Arnold Julien, 47, listens to Day speak during an Overcomers meeting. The former inmate worked with One Northside, a social justice neighborhood organization, to help advance “ban the box” legislation in Illinois. “When I was released from prison, no one wanted to give me an opportunity because I had been convicted,” Julien says. (Mauricio Peña/MEDILL)

Within days, Riesco, 33, submitted a deposition showing the February 2006 arrest and that resulting charges for larceny and scheming to defraud had been dropped in June of the same year.

Riesco says he never got a complete answer.

“It did scare me,” Riesco says. “I never thought that this was going to hurt me, and it hasn’t so far in any other scenarios, so the idea that an arrest that never turned out to be a conviction could somehow come up and ruin my chances of employment. I did worry.

“I felt uneasy that I could be punished for a crime I did not commit, for a crime I was not convicted for,” he says.

Daniels and Riesco are among more than 450,000 applicants in a 2010 class-action suit (Houser et al  v. Pritzker), claiming the U.S. Census Bureau’s screening process was racially discriminatory, weeding out applicants by using criminal background checks that included arrests not leading to convictions, as well as misdemeanor and felony convictions. Although on its face, the screening practice is racially neutral, because of the racial and ethnic disparities in arrest and conviction rates for African-Americans and Latinos, in practice, these candidates were disproportionately eliminated from consideration.

The lawsuit alleges the 30-day letter and follow-up process had a disparate impact on African-American and Latino applicants because of the disproportionate interactions these groups have with the criminal justice system.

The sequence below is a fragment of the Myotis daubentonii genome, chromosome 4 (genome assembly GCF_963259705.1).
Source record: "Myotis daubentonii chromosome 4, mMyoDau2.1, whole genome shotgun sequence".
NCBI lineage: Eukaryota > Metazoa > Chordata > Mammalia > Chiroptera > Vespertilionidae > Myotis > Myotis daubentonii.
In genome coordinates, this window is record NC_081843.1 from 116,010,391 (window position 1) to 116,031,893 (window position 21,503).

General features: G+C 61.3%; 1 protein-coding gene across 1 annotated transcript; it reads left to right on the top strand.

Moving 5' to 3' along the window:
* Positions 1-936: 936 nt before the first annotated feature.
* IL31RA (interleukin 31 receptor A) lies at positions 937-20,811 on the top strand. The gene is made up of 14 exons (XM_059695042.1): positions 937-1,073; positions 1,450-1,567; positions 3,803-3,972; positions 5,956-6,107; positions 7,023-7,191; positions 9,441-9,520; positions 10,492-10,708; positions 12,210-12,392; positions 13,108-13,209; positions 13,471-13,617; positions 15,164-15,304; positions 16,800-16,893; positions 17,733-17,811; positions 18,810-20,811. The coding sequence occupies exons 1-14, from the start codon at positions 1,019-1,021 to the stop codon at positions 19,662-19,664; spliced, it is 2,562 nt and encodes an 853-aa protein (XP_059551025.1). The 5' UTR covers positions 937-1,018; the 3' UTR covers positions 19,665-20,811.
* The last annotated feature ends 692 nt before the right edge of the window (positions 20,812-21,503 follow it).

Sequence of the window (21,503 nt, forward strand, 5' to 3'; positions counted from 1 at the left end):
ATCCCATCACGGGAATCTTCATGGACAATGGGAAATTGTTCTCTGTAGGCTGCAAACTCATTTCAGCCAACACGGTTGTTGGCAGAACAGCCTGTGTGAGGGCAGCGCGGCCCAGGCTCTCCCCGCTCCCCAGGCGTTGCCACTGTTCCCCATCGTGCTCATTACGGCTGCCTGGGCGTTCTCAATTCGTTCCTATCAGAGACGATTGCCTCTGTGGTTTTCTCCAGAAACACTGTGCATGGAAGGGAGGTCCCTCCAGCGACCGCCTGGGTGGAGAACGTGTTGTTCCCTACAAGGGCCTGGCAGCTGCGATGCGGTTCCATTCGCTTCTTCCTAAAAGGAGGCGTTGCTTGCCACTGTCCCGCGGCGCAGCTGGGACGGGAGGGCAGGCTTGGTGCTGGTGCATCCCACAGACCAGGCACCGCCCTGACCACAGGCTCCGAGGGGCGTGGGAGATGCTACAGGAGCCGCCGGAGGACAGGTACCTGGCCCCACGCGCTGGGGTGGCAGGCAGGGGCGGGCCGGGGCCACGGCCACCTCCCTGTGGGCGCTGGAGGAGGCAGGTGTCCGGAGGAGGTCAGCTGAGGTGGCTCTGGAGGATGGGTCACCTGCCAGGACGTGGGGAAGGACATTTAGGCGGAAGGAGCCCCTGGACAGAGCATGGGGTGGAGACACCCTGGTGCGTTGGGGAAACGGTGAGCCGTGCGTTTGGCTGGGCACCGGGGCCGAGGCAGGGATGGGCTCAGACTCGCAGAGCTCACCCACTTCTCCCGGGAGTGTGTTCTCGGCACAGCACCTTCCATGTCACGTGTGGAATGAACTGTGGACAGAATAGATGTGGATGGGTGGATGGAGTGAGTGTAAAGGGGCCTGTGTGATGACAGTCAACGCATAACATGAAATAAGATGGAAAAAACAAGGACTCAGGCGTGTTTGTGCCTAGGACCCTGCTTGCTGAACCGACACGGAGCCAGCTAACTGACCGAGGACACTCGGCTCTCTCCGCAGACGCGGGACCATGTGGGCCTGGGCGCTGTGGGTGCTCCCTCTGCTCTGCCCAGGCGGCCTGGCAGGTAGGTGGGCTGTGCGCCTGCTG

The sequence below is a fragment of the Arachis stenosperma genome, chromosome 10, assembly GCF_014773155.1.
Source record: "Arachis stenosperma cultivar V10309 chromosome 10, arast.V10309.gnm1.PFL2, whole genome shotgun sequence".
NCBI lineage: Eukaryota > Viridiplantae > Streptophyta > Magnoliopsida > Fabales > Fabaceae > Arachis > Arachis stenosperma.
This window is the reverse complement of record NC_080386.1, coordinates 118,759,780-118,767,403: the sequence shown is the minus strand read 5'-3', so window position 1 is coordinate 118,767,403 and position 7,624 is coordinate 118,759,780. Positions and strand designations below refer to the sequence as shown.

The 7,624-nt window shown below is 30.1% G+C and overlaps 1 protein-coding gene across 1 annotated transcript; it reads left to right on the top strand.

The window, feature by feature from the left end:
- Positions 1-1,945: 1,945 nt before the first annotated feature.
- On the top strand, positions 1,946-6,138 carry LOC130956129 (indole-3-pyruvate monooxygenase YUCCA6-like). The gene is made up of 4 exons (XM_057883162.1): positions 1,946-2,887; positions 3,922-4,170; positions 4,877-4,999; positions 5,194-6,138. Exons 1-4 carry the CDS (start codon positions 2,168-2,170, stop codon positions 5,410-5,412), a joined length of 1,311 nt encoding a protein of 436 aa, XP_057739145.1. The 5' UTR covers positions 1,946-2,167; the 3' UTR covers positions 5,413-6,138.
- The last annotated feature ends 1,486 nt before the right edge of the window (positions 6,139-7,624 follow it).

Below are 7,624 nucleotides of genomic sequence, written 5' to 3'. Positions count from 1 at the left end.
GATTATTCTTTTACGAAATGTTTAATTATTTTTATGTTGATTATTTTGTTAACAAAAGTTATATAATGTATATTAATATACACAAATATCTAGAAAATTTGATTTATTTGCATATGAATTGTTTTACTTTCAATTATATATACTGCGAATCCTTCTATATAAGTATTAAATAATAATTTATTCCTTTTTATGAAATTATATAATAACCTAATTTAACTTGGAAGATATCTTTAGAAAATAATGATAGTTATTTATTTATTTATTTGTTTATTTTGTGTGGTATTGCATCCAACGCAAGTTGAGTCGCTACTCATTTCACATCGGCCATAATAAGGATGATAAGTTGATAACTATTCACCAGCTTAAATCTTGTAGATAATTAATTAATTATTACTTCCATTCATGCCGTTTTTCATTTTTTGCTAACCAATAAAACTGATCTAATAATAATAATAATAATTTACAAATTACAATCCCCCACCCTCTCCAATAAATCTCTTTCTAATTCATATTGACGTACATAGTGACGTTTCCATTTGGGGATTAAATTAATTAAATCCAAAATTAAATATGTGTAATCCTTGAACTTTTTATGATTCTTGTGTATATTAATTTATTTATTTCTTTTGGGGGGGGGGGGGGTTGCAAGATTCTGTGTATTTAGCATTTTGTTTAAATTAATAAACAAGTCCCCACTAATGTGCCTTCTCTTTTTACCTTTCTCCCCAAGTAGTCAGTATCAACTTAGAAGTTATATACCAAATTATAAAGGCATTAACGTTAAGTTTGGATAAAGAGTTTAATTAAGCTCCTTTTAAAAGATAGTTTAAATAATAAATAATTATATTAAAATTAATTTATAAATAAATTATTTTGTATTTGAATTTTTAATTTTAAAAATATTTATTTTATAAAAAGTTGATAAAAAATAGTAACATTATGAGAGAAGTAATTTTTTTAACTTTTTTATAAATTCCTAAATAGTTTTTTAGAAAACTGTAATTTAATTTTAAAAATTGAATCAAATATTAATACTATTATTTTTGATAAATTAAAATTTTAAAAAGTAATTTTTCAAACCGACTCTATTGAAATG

On July 1,  New York-based U.S. Magistrate Judge Frank Maas granted class certification for African-American class members but fell short of certifying the Latino members in the 2010 suit filed by Outten & Golden LLP, with other nonprofit and civil rights organizations.

“There are about 250,000 African-American class members who were currently recognized as part of the class,” says Sally Abrahamson, a lawyer at Outten & Golden, who notes this is an “enormous case” with about 500,000 people who could be added to the class action if Latinos successfully join the suit.

When a door closes, another … stays closed

According to the suit, Census Bureau screening practices created employment barriers that violated Title VII of the 1964 Civil Rights Act. Under Title VII, the act prohibits employment discrimination based on race, sex, color, religion and national origin. The lawsuit alleges the hiring practices employed by the Census Bureau fell more harshly on African-American and Latino applicants.

As part of the hiring process, after job seekers submitted applications and took a written test, the bureau conducted FBI criminal background checks. Applicants whose background checks returned a criminal history were mailed a letter requiring “official court documentation or fingerprints to dispute any arrest and/or convictions” within 30 days.

Then the bureau followed up to determine employment eligibility. However, the lengthy process eliminated eligible applicants because once cleared, the temporary jobs were filled.

The lawsuit states that the process did not even consider the “deposition of the applicants’ cases, the amount of time that had passed since the offense and the nature of the applicants’ offenses and whether the position the applicant sought involved interaction with the public.”

“I believe a lot of people were surprised,” says Brendan Lynch, a staff attorney at Community Legal Services of Philadelphia. “I know the Census Bureau were looking at people’s criminal records in ways they had not before.”